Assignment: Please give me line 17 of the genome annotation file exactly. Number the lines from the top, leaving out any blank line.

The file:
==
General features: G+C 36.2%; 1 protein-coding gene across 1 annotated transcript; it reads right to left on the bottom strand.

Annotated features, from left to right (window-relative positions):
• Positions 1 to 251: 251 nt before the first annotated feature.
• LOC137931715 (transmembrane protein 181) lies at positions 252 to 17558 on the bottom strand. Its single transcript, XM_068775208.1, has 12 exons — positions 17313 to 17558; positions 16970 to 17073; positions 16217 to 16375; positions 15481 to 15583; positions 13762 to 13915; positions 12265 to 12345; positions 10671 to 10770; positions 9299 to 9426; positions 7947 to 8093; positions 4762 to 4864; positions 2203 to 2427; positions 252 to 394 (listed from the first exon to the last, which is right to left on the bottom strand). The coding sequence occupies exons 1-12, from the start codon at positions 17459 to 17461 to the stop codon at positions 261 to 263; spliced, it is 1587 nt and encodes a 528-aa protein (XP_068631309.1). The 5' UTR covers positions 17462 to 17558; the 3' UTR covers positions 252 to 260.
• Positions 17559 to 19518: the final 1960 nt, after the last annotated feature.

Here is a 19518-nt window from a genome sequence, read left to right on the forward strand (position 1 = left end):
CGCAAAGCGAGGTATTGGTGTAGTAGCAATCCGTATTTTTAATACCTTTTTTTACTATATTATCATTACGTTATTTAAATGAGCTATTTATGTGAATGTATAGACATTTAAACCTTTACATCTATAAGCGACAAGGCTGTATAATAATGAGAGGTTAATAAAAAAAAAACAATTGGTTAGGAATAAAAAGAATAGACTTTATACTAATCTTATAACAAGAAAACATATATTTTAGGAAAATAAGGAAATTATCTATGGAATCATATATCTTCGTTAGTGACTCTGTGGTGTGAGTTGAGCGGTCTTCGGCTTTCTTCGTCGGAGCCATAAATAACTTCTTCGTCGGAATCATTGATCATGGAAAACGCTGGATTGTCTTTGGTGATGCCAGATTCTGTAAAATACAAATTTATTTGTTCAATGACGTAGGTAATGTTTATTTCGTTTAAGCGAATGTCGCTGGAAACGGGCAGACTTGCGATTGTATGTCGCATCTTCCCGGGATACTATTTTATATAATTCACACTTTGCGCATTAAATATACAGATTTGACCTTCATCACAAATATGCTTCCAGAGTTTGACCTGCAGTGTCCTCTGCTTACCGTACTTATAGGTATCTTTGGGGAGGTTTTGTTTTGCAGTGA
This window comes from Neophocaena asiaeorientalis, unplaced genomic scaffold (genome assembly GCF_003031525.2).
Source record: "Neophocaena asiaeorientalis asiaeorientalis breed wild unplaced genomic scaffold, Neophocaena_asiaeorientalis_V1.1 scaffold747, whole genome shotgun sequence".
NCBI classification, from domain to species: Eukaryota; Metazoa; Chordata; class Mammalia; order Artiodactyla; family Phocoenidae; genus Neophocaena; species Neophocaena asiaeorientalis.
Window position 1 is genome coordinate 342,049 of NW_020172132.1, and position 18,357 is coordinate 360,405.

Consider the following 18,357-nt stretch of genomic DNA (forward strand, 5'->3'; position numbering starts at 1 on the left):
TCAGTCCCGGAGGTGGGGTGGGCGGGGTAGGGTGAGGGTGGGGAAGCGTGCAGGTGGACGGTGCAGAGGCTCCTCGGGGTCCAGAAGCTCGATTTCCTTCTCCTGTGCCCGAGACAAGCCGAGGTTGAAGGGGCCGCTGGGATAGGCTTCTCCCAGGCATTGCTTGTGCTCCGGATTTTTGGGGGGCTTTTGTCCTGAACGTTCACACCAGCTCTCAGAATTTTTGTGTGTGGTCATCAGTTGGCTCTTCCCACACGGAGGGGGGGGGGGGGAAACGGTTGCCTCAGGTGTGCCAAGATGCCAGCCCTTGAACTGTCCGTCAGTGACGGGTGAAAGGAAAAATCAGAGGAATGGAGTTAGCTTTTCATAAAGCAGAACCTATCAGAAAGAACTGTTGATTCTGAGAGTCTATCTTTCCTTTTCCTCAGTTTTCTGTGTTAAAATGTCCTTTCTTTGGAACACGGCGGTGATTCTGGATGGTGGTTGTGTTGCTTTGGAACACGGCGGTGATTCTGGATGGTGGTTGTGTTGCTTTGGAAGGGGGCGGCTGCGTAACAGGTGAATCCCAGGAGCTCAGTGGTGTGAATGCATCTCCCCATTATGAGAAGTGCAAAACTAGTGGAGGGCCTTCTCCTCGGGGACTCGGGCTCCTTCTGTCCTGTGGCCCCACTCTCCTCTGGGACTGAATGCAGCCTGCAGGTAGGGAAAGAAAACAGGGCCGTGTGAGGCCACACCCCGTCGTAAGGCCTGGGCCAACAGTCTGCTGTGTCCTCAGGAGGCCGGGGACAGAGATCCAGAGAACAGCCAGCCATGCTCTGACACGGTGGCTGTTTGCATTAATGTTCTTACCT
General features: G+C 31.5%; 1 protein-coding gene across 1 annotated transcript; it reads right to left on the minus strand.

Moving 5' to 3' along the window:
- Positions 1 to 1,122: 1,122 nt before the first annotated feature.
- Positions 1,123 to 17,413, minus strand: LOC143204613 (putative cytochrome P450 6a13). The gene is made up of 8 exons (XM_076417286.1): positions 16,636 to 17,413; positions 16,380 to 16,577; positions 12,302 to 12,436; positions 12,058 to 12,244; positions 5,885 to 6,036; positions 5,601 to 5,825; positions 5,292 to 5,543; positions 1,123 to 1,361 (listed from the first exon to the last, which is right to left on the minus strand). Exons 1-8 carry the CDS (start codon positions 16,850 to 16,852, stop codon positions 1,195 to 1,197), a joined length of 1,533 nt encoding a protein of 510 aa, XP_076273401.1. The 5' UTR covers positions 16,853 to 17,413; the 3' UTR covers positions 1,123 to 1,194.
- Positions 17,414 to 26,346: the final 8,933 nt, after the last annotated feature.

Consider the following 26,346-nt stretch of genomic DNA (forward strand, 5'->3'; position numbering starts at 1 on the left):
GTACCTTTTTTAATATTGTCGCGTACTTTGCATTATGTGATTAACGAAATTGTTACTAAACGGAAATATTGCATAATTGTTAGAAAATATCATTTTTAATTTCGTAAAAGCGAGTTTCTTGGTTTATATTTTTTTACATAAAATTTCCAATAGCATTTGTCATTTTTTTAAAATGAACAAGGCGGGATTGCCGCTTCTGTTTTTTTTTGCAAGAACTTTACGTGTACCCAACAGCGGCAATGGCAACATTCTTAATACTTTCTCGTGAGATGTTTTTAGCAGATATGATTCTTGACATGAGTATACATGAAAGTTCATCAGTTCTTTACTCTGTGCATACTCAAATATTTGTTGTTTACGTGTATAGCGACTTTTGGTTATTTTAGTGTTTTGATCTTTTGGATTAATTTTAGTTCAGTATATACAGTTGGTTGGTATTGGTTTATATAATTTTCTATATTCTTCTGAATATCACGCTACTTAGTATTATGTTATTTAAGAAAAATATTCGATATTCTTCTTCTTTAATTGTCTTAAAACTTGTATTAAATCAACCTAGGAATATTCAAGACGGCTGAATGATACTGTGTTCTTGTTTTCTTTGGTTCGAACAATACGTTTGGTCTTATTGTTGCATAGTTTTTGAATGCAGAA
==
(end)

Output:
- Positions 1,123 to 17,413, minus strand: LOC143204613 (putative cytochrome P450 6a13). The gene is made up of 8 exons (XM_076417286.1): positions 16,636 to 17,413; positions 16,380 to 16,577; positions 12,302 to 12,436; positions 12,058 to 12,244; positions 5,885 to 6,036; positions 5,601 to 5,825; positions 5,292 to 5,543; positions 1,123 to 1,361 (listed from the first exon to the last, which is right to left on the minus strand). Exons 1-8 carry the CDS (start codon positions 16,850 to 16,852, stop codon positions 1,195 to 1,197), a joined length of 1,533 nt encoding a protein of 510 aa, XP_076273401.1. The 5' UTR covers positions 16,853 to 17,413; the 3' UTR covers positions 1,123 to 1,194.